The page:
Disc three kicks off by revisiting Angle's history with John Cena. By the time of No Mercy 2003, Cena had shot up the card via his rapping persona, spitting rhymes and insults which would not even be suggested in today's WWE. So it's nice to remember a time when there were fewer rules on risqué material, plus the Angle-Cena match from said show is arguably Cena's best prior to him becoming a main eventer. Moving onto 2004, Angle subtly implies at occasional troubles with Eddie Guerrero (the two had a backstage fight that year), but mostly complements him for his ability and charisma. Their underrated SummerSlam battle is a good one, though a step down from others on this release, whilst a tag match pitting Angle and Luther Reigns against Eddie and Rey Mysterio from the 2004 Troops special is mostly here to emphasise Kurt's admiration for the American forces fighting in Iraq.

Next up is one of my favourite matches of all-time, Angle vs. Shawn Michaels from WrestleMania 21, which is the embodiment of the word "classic". Though it isn't as fondly remembered, their 30-minute Iron Man match from Raw Homecoming is also well worth watching, and a reminder as to how both Angle and Michaels were somewhat taken for granted back in 2005. Shawn pops up in the penultimate match, another great three-way with Angle and John Cena (who by this point was starting to hear the boos and "Cena Sucks!" chants on a worryingly regular basis for a top babyface) from Taboo Tuesday 2005. The final match is a hidden gem from ECW circa 2006 pitting Angle against Rob Van Dam; it's pretty good, but I think Angle's unbelievable bout with The Undertaker from No Way Out 2006 would have ended this collection with more of a bang. We do, however, get footage of Angle returning to WWE earlier this year to end things on a high note.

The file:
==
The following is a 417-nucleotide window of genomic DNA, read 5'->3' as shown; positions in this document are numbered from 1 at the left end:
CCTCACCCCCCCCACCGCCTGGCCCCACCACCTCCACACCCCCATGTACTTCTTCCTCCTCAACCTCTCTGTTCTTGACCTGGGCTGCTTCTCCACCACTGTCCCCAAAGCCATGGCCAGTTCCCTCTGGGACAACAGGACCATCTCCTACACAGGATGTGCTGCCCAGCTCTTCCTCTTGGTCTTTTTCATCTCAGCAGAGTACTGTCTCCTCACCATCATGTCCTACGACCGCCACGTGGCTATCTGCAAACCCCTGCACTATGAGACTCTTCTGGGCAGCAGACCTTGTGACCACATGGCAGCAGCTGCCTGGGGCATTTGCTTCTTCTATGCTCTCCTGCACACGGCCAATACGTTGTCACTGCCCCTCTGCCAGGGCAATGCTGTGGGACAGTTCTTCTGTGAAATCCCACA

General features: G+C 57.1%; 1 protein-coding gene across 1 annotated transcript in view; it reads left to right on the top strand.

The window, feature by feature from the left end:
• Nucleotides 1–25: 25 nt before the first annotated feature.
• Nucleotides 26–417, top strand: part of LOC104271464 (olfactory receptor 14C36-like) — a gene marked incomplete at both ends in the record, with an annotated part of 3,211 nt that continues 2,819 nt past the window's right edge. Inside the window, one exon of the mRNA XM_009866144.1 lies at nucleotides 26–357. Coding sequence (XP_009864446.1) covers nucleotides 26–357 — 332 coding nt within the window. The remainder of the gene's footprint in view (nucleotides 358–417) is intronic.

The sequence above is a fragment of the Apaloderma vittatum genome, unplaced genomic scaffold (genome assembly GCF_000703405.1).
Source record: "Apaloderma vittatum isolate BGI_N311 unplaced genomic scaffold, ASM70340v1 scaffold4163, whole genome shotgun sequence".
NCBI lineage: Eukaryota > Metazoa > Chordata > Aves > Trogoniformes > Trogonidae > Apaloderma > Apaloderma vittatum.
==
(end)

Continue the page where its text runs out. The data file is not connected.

Though some key matches are missing, this is still a fabulous collection of matches which lives up to the hype. Mixed with Angle's insightful if occasionally questionable comments, this becomes a great reflection on Angle's WWF/WWE tenure, and one of the best all-round wrestling DVDs that you are likely to see. Even without a couple of notable bouts (which admittedly prevent this reaching the level of perfection), this is a must-own for new and old fans alike. Oh it's true, it's damn true!

Overall Rating: 9.5/10 - Classic